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Sharpless, former MIT professor, wins Nobel in chemistry

CAMBRIDGE, Mass. -- K. Barry Sharpless, an MIT chemistry professor for 17 years until he joined Scripps Research Institute in 1990, was chosen October 10 to share the 2001 Nobel Prize in chemistry with two other researchers.

Sharpless, 60, received a Ph.D. degree in 1968 from Stanford University. Since 1990, he has been W. M. Keck Professor of Chemistry at the Scripps Research Institute.

After starting his career at MIT as an assistant professor, Sharpless moved back to Stanford in 1977. Although he had started his quest for a practical catalyst for asymmetric epoxidation while at MIT, after 10 years of effort, the key breakthrough took place in January 1980 at Stanford.

Sharpless decided that he wanted to return to MIT to pursue this important discovery. He and his lab moved back to MIT that summer. It was at MIT that he fully developed the process now known as the Sharpless Asymmetic Epoxidation and it was also here that he and his coworkers discovered the Sharpless Asymmetric Dihydroxylation. Sharpless left MIT in 1990 to join the Scripps Research Institute.

"Barry's friends and former colleagues here at MIT are thrilled that his important contributions to chemistry have been recognized with this year's Nobel Prize in chemistry," said Rick L. Danheiser, A. C. Cope Professor and associate department head in chemistry. "Most of the work for which the prize was awarded was carried out here at MIT, where Barry was a valued colleague and a wonderful teacher and mentor for a great many students over the years."


According to the Nobel press materials, many molecules appear in two forms that mirror each other, just as our hands mirror each other. Such molecules are called chiral.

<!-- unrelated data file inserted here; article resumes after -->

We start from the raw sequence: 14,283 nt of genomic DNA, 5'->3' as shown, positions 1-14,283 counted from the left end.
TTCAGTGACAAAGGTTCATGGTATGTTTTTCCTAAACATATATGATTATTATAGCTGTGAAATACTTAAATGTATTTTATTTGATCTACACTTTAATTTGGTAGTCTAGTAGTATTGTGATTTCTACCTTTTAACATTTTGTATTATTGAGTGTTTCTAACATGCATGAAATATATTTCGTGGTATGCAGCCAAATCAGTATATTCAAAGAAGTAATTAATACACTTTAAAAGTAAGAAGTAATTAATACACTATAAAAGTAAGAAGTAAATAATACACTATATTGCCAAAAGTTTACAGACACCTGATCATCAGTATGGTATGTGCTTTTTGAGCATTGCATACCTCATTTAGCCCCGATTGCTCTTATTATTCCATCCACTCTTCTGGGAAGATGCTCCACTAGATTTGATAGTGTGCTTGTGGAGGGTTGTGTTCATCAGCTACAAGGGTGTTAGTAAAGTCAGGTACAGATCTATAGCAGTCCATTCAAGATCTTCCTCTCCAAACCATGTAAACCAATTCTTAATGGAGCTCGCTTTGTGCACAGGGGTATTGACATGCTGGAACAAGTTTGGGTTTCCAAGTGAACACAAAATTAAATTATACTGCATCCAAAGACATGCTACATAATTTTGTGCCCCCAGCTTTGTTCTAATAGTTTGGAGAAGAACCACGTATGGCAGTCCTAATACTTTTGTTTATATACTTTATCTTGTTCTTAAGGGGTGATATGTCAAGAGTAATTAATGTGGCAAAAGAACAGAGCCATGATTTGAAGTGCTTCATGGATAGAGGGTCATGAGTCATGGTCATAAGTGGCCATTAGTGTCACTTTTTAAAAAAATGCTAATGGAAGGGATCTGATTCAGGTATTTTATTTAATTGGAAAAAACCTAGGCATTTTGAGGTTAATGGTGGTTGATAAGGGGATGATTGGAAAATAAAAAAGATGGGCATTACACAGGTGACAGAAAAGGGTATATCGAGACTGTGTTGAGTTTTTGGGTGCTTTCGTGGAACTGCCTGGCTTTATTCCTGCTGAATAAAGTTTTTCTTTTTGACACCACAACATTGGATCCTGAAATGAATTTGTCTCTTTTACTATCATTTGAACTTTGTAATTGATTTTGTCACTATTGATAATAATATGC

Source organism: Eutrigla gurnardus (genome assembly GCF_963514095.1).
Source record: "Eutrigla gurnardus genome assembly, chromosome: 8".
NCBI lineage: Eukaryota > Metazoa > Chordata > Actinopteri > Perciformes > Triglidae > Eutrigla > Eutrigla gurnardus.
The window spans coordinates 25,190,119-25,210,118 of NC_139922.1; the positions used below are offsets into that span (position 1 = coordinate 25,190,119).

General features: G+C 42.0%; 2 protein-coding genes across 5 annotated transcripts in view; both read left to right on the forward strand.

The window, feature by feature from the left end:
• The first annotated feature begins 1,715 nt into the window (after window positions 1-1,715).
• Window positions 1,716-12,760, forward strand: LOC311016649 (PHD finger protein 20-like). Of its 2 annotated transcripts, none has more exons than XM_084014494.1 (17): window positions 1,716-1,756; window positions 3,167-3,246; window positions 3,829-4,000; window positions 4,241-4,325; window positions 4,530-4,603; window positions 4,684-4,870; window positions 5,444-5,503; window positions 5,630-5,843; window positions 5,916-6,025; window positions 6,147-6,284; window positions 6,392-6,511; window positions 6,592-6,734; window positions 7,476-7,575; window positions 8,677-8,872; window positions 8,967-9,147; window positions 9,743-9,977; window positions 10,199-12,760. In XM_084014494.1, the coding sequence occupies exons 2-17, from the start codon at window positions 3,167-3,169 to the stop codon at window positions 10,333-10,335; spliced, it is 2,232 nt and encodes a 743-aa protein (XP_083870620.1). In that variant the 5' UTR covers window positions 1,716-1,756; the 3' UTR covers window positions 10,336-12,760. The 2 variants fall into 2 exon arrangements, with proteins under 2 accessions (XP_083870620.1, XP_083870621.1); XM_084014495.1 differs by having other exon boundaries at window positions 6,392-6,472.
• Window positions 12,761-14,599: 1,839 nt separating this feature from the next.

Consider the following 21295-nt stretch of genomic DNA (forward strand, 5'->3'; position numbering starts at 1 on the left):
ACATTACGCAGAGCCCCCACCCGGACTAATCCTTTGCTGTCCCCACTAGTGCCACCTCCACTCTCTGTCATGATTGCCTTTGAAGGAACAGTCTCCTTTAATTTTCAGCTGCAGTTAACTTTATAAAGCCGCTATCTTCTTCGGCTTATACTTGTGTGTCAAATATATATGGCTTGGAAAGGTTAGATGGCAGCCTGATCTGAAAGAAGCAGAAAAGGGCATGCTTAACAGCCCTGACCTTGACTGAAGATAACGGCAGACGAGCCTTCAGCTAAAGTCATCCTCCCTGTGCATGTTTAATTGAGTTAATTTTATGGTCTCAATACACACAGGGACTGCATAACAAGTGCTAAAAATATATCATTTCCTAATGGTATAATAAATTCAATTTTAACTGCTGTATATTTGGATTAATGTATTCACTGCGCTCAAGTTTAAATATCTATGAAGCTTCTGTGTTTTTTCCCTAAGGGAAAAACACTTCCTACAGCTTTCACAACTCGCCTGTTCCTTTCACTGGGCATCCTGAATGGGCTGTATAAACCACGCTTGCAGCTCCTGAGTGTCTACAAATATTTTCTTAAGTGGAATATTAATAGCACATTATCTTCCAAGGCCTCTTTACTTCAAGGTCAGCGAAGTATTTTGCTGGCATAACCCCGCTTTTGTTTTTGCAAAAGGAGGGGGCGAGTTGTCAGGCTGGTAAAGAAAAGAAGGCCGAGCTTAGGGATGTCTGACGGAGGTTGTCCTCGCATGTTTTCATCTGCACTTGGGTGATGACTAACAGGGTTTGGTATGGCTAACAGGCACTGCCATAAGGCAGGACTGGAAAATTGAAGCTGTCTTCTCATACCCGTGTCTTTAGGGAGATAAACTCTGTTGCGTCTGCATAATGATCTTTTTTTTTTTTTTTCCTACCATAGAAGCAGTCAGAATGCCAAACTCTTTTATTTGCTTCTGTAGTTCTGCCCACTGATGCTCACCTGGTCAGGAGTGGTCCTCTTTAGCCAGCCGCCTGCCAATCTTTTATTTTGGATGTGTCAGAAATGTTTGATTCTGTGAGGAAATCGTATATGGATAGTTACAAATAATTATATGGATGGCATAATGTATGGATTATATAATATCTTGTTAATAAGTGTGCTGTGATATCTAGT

In nature one of these forms is often dominant. In our cells one of these mirror images of a molecule fits like a glove, in contrast to the other one which may even be harmful.

Pharmaceutical products often consist of chiral molecules, and the difference between the two forms can be a matter of life and death -- as was the case in the thalidomide disaster in the 1960s. That is why it is vital to be able to produce the two chiral forms separately.

This year's Nobel laureates in chemistry have developed molecules that can catalyze important reactions so that only one of the two mirror image forms is produced. The catalyst molecule, which itself is chiral, speeds up the reaction without being consumed. Just one of these molecules can produce millions of molecules of the desired mirror image form.

Knowles's research led to an industrial process for the production of L-DOPA, used in the treatment of Parkinson's disease. Noyori has led the further development of this process to today's general chiral catalysts for hydrogenation.

Sharpless is awarded half of the prize for developing chiral catalysts for oxidation reactions.

The laureates have opened up a new field of research in which it is possible to synthesize molecules and material with new properties. The results of their basic research are being used in industrial syntheses of pharmaceutical products such as antibiotics, anti-inflammatory drugs and heart medicines.

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